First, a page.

Sue McConnell, a crack sleuth at the Cleveland Better Business Bureau, figured she'd seen every low-rent scam imaginable. But she never thought she'd see the day when deaf people were doing the scheming.
Lester Sukenik, who owns Colony Lumber in Painesville, got a call from a service for the speech and hearing impaired. An operator talked while the man on the other end of the line typed what he wanted her to say. The man wanted to order $1,500 in lumber on a credit card and have it picked up and shipped to Ghana, a country whose construction industry is rivaled only by a bunch of guys sending e-mails asking you to wire them a million bucks.
"It was just suspicious from the beginning," says Sukenik. Two days later he got another call, this time from a man with a heavy Middle-Eastern accent, wanting to know if the deal was on. Sukenik called the Better Business Bureau instead. He later found out that the man was using a stolen credit card.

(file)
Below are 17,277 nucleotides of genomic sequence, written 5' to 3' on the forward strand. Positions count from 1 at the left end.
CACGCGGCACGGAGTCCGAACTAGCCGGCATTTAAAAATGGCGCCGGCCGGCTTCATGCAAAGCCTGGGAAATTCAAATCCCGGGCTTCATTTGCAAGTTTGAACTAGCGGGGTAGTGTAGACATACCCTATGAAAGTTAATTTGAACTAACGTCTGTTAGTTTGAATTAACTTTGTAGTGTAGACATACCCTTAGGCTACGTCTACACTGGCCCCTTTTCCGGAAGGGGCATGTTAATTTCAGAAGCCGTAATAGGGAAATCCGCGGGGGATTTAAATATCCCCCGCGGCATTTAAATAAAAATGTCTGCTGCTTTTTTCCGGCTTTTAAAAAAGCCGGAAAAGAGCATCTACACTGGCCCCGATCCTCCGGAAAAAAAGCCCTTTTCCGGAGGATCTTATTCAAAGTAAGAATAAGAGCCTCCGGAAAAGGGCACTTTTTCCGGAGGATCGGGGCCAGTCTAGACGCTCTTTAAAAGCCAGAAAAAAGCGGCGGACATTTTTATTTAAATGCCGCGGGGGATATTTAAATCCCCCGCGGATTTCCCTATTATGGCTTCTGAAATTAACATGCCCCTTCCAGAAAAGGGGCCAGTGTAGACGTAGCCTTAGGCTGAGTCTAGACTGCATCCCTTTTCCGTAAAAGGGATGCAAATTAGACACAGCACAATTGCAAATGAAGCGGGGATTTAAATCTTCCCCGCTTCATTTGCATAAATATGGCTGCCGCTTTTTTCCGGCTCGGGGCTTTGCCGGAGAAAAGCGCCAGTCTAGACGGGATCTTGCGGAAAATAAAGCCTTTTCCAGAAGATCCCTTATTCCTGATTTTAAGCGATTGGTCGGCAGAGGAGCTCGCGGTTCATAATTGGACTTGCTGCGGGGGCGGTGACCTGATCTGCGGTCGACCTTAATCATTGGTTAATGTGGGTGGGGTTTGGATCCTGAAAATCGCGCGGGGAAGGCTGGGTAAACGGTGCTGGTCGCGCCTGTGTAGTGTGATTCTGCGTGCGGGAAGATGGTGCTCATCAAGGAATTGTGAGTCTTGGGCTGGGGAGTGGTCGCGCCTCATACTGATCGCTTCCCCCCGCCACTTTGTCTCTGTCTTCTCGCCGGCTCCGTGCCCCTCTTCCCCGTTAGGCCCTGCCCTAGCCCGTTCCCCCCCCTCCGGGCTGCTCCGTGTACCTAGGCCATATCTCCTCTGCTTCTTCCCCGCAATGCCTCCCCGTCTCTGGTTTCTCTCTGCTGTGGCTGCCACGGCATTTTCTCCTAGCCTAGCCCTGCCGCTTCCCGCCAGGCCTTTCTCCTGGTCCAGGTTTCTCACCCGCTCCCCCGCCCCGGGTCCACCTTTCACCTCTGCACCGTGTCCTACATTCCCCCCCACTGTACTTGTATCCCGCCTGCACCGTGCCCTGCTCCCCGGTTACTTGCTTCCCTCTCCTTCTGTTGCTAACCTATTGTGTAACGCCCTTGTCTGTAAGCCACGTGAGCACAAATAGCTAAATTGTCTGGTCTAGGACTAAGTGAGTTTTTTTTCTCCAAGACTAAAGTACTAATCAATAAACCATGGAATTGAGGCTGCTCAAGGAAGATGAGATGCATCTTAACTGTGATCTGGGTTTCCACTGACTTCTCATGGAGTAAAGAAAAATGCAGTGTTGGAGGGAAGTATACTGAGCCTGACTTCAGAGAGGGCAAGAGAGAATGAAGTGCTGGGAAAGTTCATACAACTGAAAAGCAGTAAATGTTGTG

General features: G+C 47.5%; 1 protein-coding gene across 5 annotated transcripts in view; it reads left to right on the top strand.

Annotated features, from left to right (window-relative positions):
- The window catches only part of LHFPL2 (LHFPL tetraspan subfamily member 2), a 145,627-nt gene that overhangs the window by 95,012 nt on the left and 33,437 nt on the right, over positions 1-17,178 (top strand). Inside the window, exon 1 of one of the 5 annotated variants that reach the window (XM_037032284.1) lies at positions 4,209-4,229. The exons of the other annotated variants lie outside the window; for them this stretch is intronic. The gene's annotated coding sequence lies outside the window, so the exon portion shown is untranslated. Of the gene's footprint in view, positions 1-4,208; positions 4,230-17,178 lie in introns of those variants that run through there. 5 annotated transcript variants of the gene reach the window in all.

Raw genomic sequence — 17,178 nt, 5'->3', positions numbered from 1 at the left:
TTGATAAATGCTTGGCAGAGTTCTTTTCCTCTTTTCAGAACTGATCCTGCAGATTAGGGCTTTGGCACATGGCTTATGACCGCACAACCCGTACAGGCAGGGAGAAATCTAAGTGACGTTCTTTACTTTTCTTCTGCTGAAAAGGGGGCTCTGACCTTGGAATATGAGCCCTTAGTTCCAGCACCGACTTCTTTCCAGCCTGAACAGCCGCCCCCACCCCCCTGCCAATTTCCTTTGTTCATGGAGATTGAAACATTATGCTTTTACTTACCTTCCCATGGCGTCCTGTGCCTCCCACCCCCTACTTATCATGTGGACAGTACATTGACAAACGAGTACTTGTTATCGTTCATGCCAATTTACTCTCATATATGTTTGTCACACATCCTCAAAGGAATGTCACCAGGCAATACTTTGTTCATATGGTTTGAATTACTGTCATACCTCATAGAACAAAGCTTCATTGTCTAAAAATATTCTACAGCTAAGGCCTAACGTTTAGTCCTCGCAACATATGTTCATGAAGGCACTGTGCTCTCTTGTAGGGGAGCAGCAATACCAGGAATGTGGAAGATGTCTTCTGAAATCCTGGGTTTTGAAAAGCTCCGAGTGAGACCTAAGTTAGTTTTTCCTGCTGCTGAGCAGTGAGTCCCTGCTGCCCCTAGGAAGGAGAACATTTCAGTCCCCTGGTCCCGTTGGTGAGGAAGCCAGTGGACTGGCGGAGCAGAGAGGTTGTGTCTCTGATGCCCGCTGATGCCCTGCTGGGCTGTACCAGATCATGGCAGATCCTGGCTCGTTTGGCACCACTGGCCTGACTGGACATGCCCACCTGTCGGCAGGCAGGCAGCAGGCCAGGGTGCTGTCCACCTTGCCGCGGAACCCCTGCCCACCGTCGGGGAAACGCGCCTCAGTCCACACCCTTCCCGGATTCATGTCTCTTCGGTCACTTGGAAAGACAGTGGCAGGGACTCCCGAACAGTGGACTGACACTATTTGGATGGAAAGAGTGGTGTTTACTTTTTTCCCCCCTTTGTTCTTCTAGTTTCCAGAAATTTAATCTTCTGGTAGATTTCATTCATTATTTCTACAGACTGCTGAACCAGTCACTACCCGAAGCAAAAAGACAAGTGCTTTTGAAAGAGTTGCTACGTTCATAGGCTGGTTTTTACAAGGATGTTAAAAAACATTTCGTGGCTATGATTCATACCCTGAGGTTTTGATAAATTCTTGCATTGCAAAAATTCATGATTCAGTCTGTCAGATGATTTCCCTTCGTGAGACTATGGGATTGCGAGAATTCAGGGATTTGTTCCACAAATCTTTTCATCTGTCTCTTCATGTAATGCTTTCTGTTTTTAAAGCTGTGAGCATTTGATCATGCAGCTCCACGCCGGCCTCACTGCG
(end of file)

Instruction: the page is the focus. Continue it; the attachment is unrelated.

McConnell says that, although the deaf thing may be a creative new angle, it's just another play on an age old scam. "Maybe they feel someone would be compassionate," she says. "They might get some sympathy factor out of somebody." --Jared Klaus